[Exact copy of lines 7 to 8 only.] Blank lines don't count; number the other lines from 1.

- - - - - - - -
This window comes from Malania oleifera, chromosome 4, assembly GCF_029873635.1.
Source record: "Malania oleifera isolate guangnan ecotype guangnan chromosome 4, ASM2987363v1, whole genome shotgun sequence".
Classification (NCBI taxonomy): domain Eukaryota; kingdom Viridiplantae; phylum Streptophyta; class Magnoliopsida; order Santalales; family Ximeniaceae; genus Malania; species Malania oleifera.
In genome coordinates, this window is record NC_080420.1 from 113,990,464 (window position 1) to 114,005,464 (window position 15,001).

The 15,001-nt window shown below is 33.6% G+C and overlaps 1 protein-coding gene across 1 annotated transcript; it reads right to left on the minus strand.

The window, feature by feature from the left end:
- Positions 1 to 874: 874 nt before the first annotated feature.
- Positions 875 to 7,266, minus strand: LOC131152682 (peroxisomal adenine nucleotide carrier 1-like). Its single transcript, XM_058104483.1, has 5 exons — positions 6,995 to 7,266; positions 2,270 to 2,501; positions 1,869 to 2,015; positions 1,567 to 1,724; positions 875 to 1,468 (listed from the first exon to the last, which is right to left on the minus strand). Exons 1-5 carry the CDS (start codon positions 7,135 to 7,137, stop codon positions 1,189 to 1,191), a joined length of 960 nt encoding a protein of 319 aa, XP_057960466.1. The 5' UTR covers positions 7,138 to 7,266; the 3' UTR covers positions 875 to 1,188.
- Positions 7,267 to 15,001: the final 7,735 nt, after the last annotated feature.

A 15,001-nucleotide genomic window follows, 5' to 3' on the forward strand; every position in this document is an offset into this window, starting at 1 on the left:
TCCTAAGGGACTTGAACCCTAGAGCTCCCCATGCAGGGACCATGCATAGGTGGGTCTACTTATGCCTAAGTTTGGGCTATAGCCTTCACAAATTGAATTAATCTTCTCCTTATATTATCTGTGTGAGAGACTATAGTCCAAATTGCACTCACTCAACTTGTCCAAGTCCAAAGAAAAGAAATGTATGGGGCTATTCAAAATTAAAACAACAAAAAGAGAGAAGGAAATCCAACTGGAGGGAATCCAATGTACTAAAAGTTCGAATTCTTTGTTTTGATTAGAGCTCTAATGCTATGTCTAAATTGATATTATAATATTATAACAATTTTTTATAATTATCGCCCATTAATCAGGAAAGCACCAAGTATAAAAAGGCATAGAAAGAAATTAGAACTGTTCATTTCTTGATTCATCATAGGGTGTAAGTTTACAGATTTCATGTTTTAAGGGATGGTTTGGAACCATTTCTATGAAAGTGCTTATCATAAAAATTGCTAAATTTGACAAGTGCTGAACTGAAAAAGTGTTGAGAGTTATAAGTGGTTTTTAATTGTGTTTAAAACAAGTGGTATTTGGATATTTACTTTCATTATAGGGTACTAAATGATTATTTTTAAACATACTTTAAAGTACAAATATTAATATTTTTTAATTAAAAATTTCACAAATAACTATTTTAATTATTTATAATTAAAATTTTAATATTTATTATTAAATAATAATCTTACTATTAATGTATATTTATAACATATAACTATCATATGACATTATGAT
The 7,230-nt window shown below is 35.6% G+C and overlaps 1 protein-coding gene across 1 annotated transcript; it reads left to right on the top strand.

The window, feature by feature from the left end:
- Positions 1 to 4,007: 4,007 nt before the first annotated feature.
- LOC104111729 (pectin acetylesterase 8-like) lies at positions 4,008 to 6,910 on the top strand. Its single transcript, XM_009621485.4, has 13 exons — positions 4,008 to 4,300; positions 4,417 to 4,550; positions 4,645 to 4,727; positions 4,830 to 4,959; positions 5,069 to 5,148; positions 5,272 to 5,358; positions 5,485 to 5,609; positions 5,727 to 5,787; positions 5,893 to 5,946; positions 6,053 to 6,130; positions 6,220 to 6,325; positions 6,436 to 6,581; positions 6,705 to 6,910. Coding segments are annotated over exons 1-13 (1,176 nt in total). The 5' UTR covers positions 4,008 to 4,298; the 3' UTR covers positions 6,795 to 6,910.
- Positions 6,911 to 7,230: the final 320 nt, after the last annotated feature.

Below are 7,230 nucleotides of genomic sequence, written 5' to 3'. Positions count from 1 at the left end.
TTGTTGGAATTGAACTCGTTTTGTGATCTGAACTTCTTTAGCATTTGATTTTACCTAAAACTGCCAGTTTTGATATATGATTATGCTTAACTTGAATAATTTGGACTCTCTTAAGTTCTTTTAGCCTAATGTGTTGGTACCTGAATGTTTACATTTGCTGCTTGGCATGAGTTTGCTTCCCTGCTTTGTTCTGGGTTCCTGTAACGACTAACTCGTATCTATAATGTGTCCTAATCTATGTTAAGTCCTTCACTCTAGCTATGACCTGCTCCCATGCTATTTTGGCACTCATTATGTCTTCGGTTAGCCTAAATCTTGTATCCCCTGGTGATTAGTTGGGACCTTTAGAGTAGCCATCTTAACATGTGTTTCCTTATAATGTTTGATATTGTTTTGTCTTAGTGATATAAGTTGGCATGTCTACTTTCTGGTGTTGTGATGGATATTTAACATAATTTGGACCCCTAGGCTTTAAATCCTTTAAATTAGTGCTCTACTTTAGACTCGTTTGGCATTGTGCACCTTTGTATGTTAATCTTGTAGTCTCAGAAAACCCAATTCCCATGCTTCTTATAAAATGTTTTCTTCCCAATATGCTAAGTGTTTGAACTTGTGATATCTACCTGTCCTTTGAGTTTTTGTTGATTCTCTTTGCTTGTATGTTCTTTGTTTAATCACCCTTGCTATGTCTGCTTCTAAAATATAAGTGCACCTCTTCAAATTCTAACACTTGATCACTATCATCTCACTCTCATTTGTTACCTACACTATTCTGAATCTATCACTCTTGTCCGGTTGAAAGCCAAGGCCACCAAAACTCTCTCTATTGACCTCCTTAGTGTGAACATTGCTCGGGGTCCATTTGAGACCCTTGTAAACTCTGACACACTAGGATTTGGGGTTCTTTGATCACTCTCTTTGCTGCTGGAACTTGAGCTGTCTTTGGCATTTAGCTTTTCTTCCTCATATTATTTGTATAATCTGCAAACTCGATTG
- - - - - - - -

- Positions 1 to 874: 874 nt before the first annotated feature.
- Positions 875 to 7,266, minus strand: LOC131152682 (peroxisomal adenine nucleotide carrier 1-like). Its single transcript, XM_058104483.1, has 5 exons — positions 6,995 to 7,266; positions 2,270 to 2,501; positions 1,869 to 2,015; positions 1,567 to 1,724; positions 875 to 1,468 (listed from the first exon to the last, which is right to left on the minus strand). Exons 1-5 carry the CDS (start codon positions 7,135 to 7,137, stop codon positions 1,189 to 1,191), a joined length of 960 nt encoding a protein of 319 aa, XP_057960466.1. The 5' UTR covers positions 7,138 to 7,266; the 3' UTR covers positions 875 to 1,188.